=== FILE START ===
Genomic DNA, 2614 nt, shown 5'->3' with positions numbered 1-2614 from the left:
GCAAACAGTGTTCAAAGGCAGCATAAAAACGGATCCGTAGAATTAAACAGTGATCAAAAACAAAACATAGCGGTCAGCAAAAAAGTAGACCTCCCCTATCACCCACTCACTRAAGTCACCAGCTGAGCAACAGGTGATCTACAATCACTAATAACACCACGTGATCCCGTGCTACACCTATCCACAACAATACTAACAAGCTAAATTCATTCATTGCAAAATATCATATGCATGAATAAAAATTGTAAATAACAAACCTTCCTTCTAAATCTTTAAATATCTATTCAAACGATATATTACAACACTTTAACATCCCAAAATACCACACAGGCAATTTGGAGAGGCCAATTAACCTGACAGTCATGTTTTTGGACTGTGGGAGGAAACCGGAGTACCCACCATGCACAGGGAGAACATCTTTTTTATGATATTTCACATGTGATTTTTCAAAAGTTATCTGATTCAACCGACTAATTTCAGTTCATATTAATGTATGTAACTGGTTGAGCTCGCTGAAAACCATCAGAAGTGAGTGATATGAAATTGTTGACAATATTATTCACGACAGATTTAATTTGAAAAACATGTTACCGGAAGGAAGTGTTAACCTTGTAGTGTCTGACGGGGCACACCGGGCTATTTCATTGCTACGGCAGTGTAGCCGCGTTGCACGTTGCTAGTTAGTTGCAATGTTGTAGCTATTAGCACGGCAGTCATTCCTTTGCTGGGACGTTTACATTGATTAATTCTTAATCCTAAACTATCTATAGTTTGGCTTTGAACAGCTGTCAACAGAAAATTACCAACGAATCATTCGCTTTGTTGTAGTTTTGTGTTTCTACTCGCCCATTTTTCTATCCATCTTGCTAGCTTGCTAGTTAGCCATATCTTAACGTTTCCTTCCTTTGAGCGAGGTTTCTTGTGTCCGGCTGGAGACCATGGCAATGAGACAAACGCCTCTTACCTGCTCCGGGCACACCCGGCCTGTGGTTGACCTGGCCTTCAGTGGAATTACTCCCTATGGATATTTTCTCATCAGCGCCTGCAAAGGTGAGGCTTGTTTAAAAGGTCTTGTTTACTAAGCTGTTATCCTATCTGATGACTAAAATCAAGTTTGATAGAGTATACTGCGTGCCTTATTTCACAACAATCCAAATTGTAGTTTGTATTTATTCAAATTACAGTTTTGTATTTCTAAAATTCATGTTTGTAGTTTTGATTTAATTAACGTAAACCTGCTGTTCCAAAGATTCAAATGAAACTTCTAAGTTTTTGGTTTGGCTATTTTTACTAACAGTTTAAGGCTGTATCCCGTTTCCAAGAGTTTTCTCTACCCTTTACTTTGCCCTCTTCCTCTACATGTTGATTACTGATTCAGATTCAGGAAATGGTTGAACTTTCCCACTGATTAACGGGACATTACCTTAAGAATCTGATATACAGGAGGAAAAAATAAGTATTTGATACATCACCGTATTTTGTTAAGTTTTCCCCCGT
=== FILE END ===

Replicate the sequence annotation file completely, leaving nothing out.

Genomic DNA, 2614 nt, shown 5'->3' with positions numbered 1-2614 from the left:
GCAAACAGTGTTCAAAGGCAGCATAAAAACGGATCCGTAGAATTAAACAGTGATCAAAAACAAAACATAGCGGTCAGCAAAAAAGTAGACCTCCCCTATCACCCACTCACTRAAGTCACCAGCTGAGCAACAGGTGATCTACAATCACTAATAACACCACGTGATCCCGTGCTACACCTATCCACAACAATACTAACAAGCTAAATTCATTCATTGCAAAATATCATATGCATGAATAAAAATTGTAAATAACAAACCTTCCTTCTAAATCTTTAAATATCTATTCAAACGATATATTACAACACTTTAACATCCCAAAATACCACACAGGCAATTTGGAGAGGCCAATTAACCTGACAGTCATGTTTTTGGACTGTGGGAGGAAACCGGAGTACCCACCATGCACAGGGAGAACATCTTTTTTATGATATTTCACATGTGATTTTTCAAAAGTTATCTGATTCAACCGACTAATTTCAGTTCATATTAATGTATGTAACTGGTTGAGCTCGCTGAAAACCATCAGAAGTGAGTGATATGAAATTGTTGACAATATTATTCACGACAGATTTAATTTGAAAAACATGTTACCGGAAGGAAGTGTTAACCTTGTAGTGTCTGACGGGGCACACCGGGCTATTTCATTGCTACGGCAGTGTAGCCGCGTTGCACGTTGCTAGTTAGTTGCAATGTTGTAGCTATTAGCACGGCAGTCATTCCTTTGCTGGGACGTTTACATTGATTAATTCTTAATCCTAAACTATCTATAGTTTGGCTTTGAACAGCTGTCAACAGAAAATTACCAACGAATCATTCGCTTTGTTGTAGTTTTGTGTTTCTACTCGCCCATTTTTCTATCCATCTTGCTAGCTTGCTAGTTAGCCATATCTTAACGTTTCCTTCCTTTGAGCGAGGTTTCTTGTGTCCGGCTGGAGACCATGGCAATGAGACAAACGCCTCTTACCTGCTCCGGGCACACCCGGCCTGTGGTTGACCTGGCCTTCAGTGGAATTACTCCCTATGGATATTTTCTCATCAGCGCCTGCAAAGGTGAGGCTTGTTTAAAAGGTCTTGTTTACTAAGCTGTTATCCTATCTGATGACTAAAATCAAGTTTGATAGAGTATACTGCGTGCCTTATTTCACAACAATCCAAATTGTAGTTTGTATTTATTCAAATTACAGTTTTGTATTTCTAAAATTCATGTTTGTAGTTTTGATTTAATTAACGTAAACCTGCTGTTCCAAAGATTCAAATGAAACTTCTAAGTTTTTGGTTTGGCTATTTTTACTAACAGTTTAAGGCTGTATCCCGTTTCCAAGAGTTTTCTCTACCCTTTACTTTGCCCTCTTCCTCTACATGTTGATTACTGATTCAGATTCAGGAAATGGTTGAACTTTCCCACTGATTAACGGGACATTACCTTAAGAATCTGATATACAGGAGGAAAAAATAAGTATTTGATACATCACCGTATTTTGTTAAGTTTTCCCCCGT